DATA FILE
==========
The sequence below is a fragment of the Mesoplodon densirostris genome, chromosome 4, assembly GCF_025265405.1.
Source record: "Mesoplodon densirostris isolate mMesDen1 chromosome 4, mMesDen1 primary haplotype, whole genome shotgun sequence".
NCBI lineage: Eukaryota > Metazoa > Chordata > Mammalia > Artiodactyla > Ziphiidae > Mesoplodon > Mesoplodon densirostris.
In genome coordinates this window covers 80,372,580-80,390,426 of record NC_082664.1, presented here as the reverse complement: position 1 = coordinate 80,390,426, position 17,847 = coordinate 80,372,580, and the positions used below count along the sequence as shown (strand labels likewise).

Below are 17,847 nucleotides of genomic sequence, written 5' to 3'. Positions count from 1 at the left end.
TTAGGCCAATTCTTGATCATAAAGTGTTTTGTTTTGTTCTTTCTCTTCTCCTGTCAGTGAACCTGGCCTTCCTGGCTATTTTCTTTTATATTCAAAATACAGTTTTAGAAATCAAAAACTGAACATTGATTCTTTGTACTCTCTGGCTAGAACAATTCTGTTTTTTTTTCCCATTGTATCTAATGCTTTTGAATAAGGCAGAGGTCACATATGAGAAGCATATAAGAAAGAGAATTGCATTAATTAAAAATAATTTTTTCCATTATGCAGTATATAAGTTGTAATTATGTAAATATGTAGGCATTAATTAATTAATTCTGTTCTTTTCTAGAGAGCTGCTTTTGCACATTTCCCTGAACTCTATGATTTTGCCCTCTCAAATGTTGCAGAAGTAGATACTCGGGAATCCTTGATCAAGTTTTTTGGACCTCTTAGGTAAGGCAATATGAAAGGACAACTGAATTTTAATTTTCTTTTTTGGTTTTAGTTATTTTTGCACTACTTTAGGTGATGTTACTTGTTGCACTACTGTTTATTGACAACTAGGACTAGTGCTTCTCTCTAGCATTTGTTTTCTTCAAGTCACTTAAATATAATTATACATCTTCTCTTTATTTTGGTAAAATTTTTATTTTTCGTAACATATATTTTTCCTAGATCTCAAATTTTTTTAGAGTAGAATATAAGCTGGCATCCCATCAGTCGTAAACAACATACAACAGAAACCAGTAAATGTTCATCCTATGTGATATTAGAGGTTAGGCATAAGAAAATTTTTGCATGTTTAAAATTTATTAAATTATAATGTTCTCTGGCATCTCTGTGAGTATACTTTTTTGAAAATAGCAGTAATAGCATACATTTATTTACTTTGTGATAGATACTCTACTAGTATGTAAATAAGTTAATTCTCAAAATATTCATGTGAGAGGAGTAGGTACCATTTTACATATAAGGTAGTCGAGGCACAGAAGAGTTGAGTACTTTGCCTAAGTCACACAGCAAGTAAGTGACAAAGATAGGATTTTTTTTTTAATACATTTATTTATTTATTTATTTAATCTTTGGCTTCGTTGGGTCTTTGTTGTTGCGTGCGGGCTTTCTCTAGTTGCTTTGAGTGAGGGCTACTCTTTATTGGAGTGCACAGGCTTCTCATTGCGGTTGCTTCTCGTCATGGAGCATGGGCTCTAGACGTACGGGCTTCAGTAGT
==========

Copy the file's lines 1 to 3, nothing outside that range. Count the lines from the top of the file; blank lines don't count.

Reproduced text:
The sequence below is a fragment of the Mesoplodon densirostris genome, chromosome 4, assembly GCF_025265405.1.
Source record: "Mesoplodon densirostris isolate mMesDen1 chromosome 4, mMesDen1 primary haplotype, whole genome shotgun sequence".
NCBI lineage: Eukaryota > Metazoa > Chordata > Mammalia > Artiodactyla > Ziphiidae > Mesoplodon > Mesoplodon densirostris.